Forget the notion that slides are somehow the backbone of your show.  They have no special properties.  They can merely enhance your show . . . and they can most assuredly help destroy it.  Presenting coach Aileen Pincus makes this point in her 2008 book Presenting:

“Slides are not a magic pill; they won’t organize a disorganized presentation; they won’t give a point to a presentation that doesn’t really have one; and they never make a convincing presentation on their own.”

So is there a reasonably easy way to get around this busy-slide pathology?

Of course, and this leads us to one solution to the problem of overburdened slides.  Remember three words when you prepare your slides, and you can eliminate 90 percent of your PowerPoint pathologies

Orient . . . Eliminate . . . Emphasize

First, orient your audience to the overall financial context.  If you take information from a balance sheet or want to display company profit growth for a period of years, then display the sheet in its entirety to orient the audience.  Tell the audience they view a balance sheet.  Walk to the screen and point to the information categories.  Say “Here we have this number” . . . “Here we have this category.”

Second, eliminate everything on the screen that you do not talk about.  If you do not refer to it, it should not appear on your slide.  Strip the visual down to the basic numbers and categories you use to make your point.

Third, emphasize the important points by increasing the size, coloring them, or bolding the numbers.  You can illustrate the meaning of the numbers by utilizing a chart or graph.

When you orient, eliminate, and emphasize, you polish your meaning to a high sheen, and you are on your way to an especially powerful presentation.  You dump distractors that leech the strength and from your presentation.

And, consequently, by substraction you infuse your presentation with power.

Want more?  Consult The Complete Guide to Business School Presenting.

Bad Presentation Technique Destroys Your Idea

Bad Presentation Technique Can Destroy a Presentation
Banish Bad Presentation Techniques Once and For All

A debilitating pathology of bad presentation technique afflicts many presenters.

It starts innocently enough . . .

You click the remote and a new slide appears.

You cast a wistful look back at the screen.  You pause.

And then you reach for the easy phrase.

That’s when AYCS Syndrome can strike even the best of us, cutting us down in our presentation prime.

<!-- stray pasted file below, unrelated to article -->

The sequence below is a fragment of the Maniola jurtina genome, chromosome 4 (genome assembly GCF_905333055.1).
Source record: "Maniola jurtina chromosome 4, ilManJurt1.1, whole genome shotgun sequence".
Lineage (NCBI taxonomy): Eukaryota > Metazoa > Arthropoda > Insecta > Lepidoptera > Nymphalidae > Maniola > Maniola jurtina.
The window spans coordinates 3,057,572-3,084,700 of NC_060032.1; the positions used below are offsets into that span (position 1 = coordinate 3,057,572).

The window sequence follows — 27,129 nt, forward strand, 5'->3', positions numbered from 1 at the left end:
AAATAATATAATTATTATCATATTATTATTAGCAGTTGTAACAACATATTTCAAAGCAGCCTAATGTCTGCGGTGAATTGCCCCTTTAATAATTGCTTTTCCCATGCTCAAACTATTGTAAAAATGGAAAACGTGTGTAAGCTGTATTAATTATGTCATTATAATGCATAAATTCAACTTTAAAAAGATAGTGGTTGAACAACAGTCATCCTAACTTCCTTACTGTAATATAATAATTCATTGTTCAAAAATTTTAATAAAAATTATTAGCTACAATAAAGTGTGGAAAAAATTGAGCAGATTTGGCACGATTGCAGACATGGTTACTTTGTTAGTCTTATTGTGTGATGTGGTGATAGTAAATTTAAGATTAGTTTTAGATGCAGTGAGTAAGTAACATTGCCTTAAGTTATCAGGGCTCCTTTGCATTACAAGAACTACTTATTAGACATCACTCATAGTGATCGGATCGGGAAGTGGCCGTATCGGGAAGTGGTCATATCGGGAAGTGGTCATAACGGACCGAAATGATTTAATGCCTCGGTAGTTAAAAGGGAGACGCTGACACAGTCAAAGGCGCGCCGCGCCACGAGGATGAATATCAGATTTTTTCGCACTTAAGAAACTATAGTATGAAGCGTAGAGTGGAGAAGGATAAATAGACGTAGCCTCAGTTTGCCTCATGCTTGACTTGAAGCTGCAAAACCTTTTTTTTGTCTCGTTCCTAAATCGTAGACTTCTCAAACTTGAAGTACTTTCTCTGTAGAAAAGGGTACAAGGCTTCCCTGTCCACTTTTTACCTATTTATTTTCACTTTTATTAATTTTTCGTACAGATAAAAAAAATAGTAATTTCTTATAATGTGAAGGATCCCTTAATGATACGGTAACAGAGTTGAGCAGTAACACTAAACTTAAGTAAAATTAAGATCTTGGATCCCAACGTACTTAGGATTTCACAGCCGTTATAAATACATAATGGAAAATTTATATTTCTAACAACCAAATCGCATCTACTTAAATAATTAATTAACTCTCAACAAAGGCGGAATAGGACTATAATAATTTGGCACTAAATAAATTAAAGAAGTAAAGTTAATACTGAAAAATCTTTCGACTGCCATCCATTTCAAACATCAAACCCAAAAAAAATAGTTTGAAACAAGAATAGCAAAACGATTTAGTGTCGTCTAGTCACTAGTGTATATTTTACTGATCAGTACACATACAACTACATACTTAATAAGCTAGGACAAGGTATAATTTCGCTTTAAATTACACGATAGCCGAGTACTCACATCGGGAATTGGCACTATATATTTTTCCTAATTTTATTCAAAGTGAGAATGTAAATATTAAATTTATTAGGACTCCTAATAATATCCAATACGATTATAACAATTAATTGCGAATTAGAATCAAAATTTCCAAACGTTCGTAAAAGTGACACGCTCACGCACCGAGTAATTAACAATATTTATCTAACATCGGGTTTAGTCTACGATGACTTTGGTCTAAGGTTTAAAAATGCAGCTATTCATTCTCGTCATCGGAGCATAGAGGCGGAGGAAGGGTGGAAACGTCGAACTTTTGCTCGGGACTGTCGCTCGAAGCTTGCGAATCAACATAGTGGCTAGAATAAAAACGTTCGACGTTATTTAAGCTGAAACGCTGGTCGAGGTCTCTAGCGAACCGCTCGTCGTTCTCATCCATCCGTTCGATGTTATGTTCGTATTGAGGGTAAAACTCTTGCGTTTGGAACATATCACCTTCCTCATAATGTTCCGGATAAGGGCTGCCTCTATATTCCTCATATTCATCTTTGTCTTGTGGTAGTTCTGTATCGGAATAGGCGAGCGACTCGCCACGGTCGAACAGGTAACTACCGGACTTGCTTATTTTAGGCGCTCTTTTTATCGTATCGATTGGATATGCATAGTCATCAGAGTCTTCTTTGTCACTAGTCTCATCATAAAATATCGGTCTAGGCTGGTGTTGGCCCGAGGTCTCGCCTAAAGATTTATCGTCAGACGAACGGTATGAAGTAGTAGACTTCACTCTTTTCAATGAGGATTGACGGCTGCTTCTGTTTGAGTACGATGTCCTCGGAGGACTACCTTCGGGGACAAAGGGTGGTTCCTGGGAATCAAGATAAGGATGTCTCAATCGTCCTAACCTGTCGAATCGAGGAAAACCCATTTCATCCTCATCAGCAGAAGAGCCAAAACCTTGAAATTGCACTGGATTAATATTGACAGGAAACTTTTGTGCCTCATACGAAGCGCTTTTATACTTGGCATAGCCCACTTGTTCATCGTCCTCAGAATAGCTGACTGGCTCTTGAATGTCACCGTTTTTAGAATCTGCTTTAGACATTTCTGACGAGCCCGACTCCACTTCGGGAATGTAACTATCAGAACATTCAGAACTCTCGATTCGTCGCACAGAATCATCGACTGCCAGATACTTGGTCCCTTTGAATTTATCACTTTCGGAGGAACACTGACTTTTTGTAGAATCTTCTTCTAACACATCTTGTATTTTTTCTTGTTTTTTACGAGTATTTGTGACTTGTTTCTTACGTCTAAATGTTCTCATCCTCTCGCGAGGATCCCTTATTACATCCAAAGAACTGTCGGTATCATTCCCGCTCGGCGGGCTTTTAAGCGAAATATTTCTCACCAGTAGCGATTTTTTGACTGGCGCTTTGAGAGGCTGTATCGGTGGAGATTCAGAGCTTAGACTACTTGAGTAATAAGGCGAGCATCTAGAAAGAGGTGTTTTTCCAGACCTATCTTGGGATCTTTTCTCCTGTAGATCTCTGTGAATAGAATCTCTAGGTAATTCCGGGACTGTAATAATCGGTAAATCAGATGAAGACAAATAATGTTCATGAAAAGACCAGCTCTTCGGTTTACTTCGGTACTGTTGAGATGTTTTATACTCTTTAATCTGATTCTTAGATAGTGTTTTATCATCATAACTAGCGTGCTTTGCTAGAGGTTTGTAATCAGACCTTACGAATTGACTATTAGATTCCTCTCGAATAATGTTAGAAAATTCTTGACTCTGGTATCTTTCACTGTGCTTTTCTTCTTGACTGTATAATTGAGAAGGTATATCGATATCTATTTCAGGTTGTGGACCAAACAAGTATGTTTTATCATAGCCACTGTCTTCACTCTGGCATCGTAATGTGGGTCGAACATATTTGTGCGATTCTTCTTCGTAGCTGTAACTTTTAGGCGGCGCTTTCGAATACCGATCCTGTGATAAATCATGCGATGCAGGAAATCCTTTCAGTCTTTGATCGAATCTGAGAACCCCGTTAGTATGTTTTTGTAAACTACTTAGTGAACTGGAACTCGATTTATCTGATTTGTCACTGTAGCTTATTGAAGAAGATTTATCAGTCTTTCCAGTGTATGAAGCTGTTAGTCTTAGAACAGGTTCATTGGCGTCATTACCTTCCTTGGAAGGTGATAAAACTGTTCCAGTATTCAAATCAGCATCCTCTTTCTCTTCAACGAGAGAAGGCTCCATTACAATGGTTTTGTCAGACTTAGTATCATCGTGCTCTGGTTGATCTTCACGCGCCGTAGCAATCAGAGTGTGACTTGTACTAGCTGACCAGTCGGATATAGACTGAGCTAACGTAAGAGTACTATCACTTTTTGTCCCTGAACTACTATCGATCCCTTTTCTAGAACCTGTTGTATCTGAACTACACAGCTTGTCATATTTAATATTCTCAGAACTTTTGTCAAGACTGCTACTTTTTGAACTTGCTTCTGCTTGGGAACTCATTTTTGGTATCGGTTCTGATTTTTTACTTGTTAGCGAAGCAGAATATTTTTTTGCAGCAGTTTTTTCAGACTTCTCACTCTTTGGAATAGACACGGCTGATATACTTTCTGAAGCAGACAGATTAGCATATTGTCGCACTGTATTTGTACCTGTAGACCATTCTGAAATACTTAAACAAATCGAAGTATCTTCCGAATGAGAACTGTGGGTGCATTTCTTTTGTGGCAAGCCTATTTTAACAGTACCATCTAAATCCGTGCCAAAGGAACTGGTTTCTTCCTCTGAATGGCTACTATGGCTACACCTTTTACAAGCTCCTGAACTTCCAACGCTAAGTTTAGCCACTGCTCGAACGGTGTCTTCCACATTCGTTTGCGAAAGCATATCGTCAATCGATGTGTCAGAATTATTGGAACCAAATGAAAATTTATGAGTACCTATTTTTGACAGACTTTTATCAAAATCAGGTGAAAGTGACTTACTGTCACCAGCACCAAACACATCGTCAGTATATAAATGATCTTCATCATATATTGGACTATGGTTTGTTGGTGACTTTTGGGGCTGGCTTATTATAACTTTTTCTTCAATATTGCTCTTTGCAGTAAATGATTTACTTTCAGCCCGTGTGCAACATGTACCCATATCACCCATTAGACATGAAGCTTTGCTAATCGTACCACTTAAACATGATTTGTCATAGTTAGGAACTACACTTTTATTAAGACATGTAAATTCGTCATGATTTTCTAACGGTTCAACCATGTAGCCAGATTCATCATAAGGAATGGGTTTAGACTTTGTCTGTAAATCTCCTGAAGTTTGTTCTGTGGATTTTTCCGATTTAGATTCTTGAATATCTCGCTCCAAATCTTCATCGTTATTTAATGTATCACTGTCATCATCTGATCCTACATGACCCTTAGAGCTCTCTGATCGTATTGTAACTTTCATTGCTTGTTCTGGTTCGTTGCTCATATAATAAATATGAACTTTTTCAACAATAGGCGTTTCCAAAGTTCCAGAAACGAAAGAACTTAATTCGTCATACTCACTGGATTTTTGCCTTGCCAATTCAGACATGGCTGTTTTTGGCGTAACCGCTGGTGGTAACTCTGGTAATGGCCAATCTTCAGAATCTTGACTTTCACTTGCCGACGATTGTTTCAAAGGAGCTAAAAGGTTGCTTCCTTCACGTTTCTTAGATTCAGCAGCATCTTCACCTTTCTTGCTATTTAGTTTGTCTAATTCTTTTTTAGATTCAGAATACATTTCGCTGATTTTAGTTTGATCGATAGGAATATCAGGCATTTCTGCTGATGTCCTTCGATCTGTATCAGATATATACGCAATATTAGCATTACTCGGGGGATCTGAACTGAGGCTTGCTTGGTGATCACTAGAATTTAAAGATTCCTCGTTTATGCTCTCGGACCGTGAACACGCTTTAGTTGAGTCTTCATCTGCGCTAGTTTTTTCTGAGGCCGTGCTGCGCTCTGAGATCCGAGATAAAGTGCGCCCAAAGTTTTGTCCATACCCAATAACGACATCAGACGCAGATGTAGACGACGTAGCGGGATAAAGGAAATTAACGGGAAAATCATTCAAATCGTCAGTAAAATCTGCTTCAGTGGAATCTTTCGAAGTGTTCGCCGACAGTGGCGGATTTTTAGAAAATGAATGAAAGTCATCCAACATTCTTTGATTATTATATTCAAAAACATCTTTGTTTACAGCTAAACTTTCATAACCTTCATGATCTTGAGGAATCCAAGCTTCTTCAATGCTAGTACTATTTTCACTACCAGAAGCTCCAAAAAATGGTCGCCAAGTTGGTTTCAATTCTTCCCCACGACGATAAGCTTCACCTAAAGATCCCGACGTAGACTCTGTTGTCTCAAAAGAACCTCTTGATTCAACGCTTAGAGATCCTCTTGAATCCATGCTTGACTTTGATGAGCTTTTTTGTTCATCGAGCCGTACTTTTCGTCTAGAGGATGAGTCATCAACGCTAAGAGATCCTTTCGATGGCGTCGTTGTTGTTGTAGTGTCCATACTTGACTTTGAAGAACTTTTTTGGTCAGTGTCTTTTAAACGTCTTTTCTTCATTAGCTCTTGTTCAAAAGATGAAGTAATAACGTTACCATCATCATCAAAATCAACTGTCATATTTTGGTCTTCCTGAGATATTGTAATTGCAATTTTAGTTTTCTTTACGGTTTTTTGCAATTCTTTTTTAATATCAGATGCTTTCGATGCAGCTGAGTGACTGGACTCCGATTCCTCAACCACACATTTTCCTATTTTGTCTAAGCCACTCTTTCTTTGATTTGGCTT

“As you can see.”

AYCS Syndrome

The phrase “As you can see” is so pervasive, so endemic to the modern business presentation that there must be a school somewhere that trains people to utter this reflexive phrase-hiccup.

Is there an AYCSS Academy?  Probably!

The bain of AYCSS is that it is usually accompanied by a vague gesture at a screen upon which is displayed some of the most unreadable nonsense constructed for a slide – usually a financial spreadsheet or array of baffling numbers.  Probably cut-and-pasted from a written report and not adjusted at all for visual presentation.

And the audience most assuredly cannot see. In fact, there might be a law of inverse proportion that governs this syndrome – the less the audience can actually “see,” the more often the audience is told that it can see.

And that’s why we reach for the phrase.

Because we can’t “see,” either.

We look back at an abstruse slide and realize that it 1) makes no sense, 2) never will make any sense, 3) is so complicated that we should have used four slides to make the point or should have deleted it, and 4) has no chance of contributing at all to our show.  At that point, AYCS Syndrome attacks.

Numb and Dumb Your Audience with AYCSS

Finance students seem particularly enamored of AYCSS.

In fact, some rogue finance professors doubtless inculcate this in students.

Financial analysis of the firm is essential, of course.  There are only few occasions when financial data do not make their way into a presentation.

Financial data are where you discover the firm’s profitability, stability, health, and potential.

But the results of your financial analysis invariably constitute the ugliest section of a presentation.

Something about a spreadsheet mesmerizes students and faculty alike.  A spreadsheet splayed across the screen gives the impression of heft and gravitas.  It seems important, substantial.

Everyone nods.

Too often, you display an Excel spreadsheet on the screen that is unedited from your written report.  You cut-and-paste it into your presentation.  You splash the spreadsheet onto the screen, then talk from that spreadsheet without orienting your audience to the slide.

This is the incredibly bad presentation technique displayed by finance students, in particular, that is accompanied by the dreaded words:  “As you can see.”

Satanic Spreadsheets

You, the presenter, stare back at the screen, at the phalanx of numbers.

Perhaps you grip the podium with one hand and you airily wave your other hand at the screen with the words . . . “As you can see—”

And then you call out what seem to be random numbers.  Random?  Yes, to your audience, the numbers seem random because you have not oriented the audience to your material.

You have not provided the context needed for understanding.  No one knows what you’re talking about.  Your classmates watch with glazed eyes.  Perhaps one or two people nod.

Your professor sits sphinx-like.

And no one has a clue.  You get through it, finally, and you’re relieved.  And you hope that you were vague enough that no one can even think about asking a question.

AYCS Syndrome is the tacit agreement between audience and presenter that neither of us really knows or cares what’s on the slide.  And we promise each other that there won’t be any further investigation into whatever this abominable slide holds.

It can’t be good.  Not for the audience, not for presenter.

All of this sounds heinous, I know.  And probably too familiar for comfort.  But you can beat bad presentation techniques with a few simple changes that we’ll discuss in days to come.

Tomorrow, Secret # 5 to Power Presenting